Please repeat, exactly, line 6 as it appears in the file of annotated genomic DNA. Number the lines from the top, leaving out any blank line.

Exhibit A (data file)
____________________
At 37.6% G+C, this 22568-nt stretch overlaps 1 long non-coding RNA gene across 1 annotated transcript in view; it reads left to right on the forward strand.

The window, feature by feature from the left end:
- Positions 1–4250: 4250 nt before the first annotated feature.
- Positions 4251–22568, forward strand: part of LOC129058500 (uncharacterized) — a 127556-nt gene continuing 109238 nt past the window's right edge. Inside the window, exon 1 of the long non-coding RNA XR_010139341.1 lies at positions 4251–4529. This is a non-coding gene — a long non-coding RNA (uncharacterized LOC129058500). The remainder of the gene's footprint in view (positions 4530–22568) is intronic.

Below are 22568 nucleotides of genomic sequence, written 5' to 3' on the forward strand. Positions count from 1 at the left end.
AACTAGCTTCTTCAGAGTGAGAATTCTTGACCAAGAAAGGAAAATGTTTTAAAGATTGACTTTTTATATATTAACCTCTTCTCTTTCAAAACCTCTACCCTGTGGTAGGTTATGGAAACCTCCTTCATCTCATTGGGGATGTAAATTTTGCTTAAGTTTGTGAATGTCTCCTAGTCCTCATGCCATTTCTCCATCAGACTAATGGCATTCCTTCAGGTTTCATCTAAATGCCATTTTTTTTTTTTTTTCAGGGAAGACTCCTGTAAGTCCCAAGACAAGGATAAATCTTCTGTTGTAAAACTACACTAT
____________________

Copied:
AACTAGCTTCTTCAGAGTGAGAATTCTTGACCAAGAAAGGAAAATGTTTTAAAGATTGACTTTTTATATATTAACCTCTTCTCTTTCAAAACCTCTACCCTGTGGTAGGTTATGGAAACCTCCTTCATCTCATTGGGGATGTAAATTTTGCTTAAGTTTGTGAATGTCTCCTAGTCCTCATGCCATTTCTCCATCAGACTAATGGCATTCCTTCAGGTTTCATCTAAATGCCATTTTTTTTTTTTTTTCAGGGAAGACTCCTGTAAGTCCCAAGACAAGGATAAATCTTCTGTTGTAAAACTACACTAT